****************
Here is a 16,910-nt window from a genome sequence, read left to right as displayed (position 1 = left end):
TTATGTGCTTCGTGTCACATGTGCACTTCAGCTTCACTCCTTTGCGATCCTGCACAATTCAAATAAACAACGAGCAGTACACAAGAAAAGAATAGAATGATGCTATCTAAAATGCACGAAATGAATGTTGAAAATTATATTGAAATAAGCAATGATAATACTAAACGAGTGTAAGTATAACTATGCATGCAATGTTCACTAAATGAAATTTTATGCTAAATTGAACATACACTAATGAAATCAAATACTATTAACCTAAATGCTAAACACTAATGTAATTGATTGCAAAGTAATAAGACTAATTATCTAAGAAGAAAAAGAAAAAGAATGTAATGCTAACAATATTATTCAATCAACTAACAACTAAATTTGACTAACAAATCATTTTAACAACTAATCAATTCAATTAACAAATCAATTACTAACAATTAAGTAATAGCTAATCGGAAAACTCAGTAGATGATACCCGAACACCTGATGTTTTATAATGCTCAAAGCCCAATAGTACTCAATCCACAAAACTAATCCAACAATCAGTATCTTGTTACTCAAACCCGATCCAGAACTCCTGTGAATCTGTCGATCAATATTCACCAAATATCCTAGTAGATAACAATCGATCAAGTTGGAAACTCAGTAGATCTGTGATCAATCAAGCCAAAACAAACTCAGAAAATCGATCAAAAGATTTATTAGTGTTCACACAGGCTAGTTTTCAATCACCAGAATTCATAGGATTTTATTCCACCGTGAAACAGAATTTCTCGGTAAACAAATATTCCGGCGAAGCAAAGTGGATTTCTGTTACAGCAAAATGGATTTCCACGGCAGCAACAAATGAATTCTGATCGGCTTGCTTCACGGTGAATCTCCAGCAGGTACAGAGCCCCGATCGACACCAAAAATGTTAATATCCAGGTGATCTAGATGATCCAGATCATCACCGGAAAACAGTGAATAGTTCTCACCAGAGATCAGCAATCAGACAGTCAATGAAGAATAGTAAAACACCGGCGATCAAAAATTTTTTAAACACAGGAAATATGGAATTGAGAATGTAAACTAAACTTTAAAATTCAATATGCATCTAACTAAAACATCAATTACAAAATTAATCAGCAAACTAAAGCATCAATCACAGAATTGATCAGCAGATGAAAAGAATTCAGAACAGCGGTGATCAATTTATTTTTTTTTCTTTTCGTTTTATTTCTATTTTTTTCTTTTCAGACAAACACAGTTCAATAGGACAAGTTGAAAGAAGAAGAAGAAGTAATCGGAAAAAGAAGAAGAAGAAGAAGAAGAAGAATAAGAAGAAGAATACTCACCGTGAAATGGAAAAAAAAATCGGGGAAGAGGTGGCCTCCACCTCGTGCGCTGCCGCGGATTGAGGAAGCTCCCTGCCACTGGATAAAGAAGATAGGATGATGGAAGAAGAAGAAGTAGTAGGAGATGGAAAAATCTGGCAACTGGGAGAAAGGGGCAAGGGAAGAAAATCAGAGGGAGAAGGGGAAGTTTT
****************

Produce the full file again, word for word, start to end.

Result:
Here is a 16,910-nt window from a genome sequence, read left to right as displayed (position 1 = left end):
TTATGTGCTTCGTGTCACATGTGCACTTCAGCTTCACTCCTTTGCGATCCTGCACAATTCAAATAAACAACGAGCAGTACACAAGAAAAGAATAGAATGATGCTATCTAAAATGCACGAAATGAATGTTGAAAATTATATTGAAATAAGCAATGATAATACTAAACGAGTGTAAGTATAACTATGCATGCAATGTTCACTAAATGAAATTTTATGCTAAATTGAACATACACTAATGAAATCAAATACTATTAACCTAAATGCTAAACACTAATGTAATTGATTGCAAAGTAATAAGACTAATTATCTAAGAAGAAAAAGAAAAAGAATGTAATGCTAACAATATTATTCAATCAACTAACAACTAAATTTGACTAACAAATCATTTTAACAACTAATCAATTCAATTAACAAATCAATTACTAACAATTAAGTAATAGCTAATCGGAAAACTCAGTAGATGATACCCGAACACCTGATGTTTTATAATGCTCAAAGCCCAATAGTACTCAATCCACAAAACTAATCCAACAATCAGTATCTTGTTACTCAAACCCGATCCAGAACTCCTGTGAATCTGTCGATCAATATTCACCAAATATCCTAGTAGATAACAATCGATCAAGTTGGAAACTCAGTAGATCTGTGATCAATCAAGCCAAAACAAACTCAGAAAATCGATCAAAAGATTTATTAGTGTTCACACAGGCTAGTTTTCAATCACCAGAATTCATAGGATTTTATTCCACCGTGAAACAGAATTTCTCGGTAAACAAATATTCCGGCGAAGCAAAGTGGATTTCTGTTACAGCAAAATGGATTTCCACGGCAGCAACAAATGAATTCTGATCGGCTTGCTTCACGGTGAATCTCCAGCAGGTACAGAGCCCCGATCGACACCAAAAATGTTAATATCCAGGTGATCTAGATGATCCAGATCATCACCGGAAAACAGTGAATAGTTCTCACCAGAGATCAGCAATCAGACAGTCAATGAAGAATAGTAAAACACCGGCGATCAAAAATTTTTTAAACACAGGAAATATGGAATTGAGAATGTAAACTAAACTTTAAAATTCAATATGCATCTAACTAAAACATCAATTACAAAATTAATCAGCAAACTAAAGCATCAATCACAGAATTGATCAGCAGATGAAAAGAATTCAGAACAGCGGTGATCAATTTATTTTTTTTTCTTTTCGTTTTATTTCTATTTTTTTCTTTTCAGACAAACACAGTTCAATAGGACAAGTTGAAAGAAGAAGAAGAAGTAATCGGAAAAAGAAGAAGAAGAAGAAGAAGAAGAATAAGAAGAAGAATACTCACCGTGAAATGGAAAAAAAAATCGGGGAAGAGGTGGCCTCCACCTCGTGCGCTGCCGCGGATTGAGGAAGCTCCCTGCCACTGGATAAAGAAGATAGGATGATGGAAGAAGAAGAAGTAGTAGGAGATGGAAAAATCTGGCAACTGGGAGAAAGGGGCAAGGGAAGAAAATCAGAGGGAGAAGGGGAAGTTTT